But the folks who passed Obamacare, and therefore ought to own the political consequences, have found a powerful if unwitting ally in the Republican Party. The GOP is senselessly setting itself up to take the blame if and when the president’s signature policy vehicle blows up on the launch pad.
How else can you explain 40 – 40! – attempts in the GOP-controlled House of Representatives to repeal or defund Obamacare? (1) There was no chance that any such legislation could ever get past the Senate or a presidential veto, so the votes were purely symbolic. Most of the public doesn’t pay attention to that level of Washington detail, however. In much of the country, people are likely to believe that these House votes actually made the implementation of the new law more difficult, even though the votes changed nothing. Nothing, that is, except the eventual assignment of blame when things go wrong.
A noisy Republican faction now wants to raise the ante by threatening to halt the congressional budgeting process, which could lead to a partial government shutdown when the new federal fiscal year begins on Oct. 1. Not coincidentally, that is the day the ACA’s new health insurance exchanges are scheduled to open for business. Opponents of the health care law want Obamacare defunded as the price for letting the rest of the government continue to function.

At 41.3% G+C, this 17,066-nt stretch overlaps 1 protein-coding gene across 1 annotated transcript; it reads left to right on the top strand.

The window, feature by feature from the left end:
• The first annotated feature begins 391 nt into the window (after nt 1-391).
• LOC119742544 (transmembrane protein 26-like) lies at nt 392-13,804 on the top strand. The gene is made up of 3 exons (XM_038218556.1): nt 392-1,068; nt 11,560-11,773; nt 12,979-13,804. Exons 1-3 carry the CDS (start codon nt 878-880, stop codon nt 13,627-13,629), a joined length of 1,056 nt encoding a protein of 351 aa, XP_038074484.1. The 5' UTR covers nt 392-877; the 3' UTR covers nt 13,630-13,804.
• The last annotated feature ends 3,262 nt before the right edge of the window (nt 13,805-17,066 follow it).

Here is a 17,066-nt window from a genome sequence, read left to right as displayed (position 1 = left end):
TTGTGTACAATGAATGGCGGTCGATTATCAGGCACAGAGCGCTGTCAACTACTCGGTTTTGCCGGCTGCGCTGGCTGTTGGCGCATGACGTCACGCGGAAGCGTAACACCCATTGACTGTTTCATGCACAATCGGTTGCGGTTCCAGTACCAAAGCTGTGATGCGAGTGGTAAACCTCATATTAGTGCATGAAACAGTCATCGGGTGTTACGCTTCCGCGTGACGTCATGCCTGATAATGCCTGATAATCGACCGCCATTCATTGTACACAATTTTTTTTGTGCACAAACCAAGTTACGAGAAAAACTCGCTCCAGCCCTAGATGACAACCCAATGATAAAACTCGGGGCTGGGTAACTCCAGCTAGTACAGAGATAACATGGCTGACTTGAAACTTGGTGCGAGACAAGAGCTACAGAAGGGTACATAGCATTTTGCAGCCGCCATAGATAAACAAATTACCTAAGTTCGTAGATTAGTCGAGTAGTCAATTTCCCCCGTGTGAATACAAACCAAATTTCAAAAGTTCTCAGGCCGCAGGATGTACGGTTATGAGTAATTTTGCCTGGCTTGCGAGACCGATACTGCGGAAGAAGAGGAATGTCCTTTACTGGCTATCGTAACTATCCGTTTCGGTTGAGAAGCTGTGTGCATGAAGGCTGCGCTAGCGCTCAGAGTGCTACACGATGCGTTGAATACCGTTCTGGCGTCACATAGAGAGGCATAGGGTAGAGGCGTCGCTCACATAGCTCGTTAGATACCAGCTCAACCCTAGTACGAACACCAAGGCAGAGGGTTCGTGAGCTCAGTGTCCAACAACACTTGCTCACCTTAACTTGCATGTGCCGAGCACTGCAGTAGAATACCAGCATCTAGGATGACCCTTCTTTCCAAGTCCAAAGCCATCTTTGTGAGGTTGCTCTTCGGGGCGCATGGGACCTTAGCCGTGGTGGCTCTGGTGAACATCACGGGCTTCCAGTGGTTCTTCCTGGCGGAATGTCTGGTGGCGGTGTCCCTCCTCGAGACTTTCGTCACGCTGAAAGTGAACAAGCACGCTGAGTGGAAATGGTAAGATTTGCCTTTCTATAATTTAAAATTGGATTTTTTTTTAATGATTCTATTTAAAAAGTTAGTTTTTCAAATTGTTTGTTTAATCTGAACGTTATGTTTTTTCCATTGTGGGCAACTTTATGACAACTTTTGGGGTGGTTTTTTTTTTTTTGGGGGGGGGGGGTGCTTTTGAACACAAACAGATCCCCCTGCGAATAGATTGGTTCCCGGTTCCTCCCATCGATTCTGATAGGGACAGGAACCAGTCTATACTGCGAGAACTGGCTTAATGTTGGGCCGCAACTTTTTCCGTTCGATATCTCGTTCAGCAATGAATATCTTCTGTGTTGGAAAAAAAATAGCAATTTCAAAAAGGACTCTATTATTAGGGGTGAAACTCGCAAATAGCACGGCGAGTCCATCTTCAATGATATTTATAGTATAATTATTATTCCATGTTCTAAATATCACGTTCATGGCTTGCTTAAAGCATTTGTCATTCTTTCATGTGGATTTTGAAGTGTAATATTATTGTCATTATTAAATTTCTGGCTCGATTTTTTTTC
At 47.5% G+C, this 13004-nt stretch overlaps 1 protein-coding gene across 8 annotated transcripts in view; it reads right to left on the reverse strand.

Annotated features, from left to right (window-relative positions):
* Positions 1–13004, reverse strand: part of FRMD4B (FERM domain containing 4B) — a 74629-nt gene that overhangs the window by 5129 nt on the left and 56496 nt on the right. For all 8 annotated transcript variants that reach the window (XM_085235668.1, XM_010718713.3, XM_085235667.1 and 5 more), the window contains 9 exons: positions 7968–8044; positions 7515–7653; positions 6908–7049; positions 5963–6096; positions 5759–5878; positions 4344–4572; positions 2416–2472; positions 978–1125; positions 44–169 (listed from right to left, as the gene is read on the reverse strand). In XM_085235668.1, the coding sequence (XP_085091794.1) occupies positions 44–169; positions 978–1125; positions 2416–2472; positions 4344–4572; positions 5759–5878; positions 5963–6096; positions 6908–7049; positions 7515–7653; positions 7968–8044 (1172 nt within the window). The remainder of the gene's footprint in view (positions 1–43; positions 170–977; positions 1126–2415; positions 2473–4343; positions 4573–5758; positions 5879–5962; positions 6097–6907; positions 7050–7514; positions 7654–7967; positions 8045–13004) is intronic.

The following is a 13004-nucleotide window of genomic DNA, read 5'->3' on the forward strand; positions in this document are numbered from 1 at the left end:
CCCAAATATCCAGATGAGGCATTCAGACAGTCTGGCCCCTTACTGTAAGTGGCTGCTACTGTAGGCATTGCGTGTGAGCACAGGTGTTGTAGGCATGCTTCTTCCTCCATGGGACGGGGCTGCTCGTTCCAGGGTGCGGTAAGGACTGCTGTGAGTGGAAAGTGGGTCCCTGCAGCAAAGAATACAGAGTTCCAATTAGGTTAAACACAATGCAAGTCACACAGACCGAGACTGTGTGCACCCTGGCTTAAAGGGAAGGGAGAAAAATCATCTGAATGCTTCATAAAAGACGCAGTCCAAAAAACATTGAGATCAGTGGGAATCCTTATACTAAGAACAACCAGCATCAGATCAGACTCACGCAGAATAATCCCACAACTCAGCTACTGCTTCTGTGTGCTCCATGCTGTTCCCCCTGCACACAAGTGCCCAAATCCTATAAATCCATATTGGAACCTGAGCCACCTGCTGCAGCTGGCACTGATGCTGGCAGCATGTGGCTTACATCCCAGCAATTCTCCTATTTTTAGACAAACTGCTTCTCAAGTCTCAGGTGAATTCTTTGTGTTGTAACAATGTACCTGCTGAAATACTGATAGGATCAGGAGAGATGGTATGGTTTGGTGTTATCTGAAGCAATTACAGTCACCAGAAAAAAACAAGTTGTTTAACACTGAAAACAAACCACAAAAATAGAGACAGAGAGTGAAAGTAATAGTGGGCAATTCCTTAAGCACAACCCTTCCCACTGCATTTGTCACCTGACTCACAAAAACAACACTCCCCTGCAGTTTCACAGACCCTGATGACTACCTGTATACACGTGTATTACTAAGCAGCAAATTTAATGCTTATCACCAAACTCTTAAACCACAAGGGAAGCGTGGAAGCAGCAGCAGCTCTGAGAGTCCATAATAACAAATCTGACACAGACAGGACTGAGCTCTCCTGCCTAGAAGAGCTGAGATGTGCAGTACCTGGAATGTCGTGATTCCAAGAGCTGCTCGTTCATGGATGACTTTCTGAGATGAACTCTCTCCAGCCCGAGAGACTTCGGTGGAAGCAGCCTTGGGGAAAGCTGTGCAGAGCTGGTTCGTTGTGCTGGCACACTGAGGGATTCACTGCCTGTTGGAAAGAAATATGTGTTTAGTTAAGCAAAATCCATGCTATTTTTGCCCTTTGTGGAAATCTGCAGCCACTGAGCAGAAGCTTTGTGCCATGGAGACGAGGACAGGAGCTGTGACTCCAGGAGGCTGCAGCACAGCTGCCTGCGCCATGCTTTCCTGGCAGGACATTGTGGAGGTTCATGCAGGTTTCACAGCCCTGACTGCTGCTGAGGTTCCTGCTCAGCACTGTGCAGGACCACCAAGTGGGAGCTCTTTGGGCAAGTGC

It’s a nonsensical position. Barring the government from spending any money to implement the law won’t change the law; it will just guarantee that millions more people will be confused, inconvenienced or financially injured. Is this supposed to help congressional Republicans win elections? It won’t, which is why most of the GOP’s leaders on Capitol Hill are trying to cut this movement off. But the position has support among noncongressional Republicans like Louisiana Gov. Bobby Jindal and former Rep. Rick Santorum, as well as some Republicans in Congress like Sens. Ted Cruz, Rand Paul and Marco Rubio. The common feature among all these kamikaze politicians is that they aspire to win the GOP presidential nod in 2016, so they are trying to appeal to the extreme elements of the party’s base that decide early nominating contests in otherwise politically unimportant places like Iowa and New Hampshire.
This is an almost classic case of trying to fight the last war. Except that the party that tries to fight the last war is normally the one that won it. Republicans might recall that they lost the last presidential election. The people backing the defund-at-all-costs measure are the least responsible, least constructive members of the party. I hope they are reminded of this when they call on their potential big-money donors.
Still, if Republicans appear to be clueless about the political consequences of their behavior, President Obama and other Democrats certainly are not. The president made much of the GOP shutdown threat in his weekly broadcast and Internet address last week.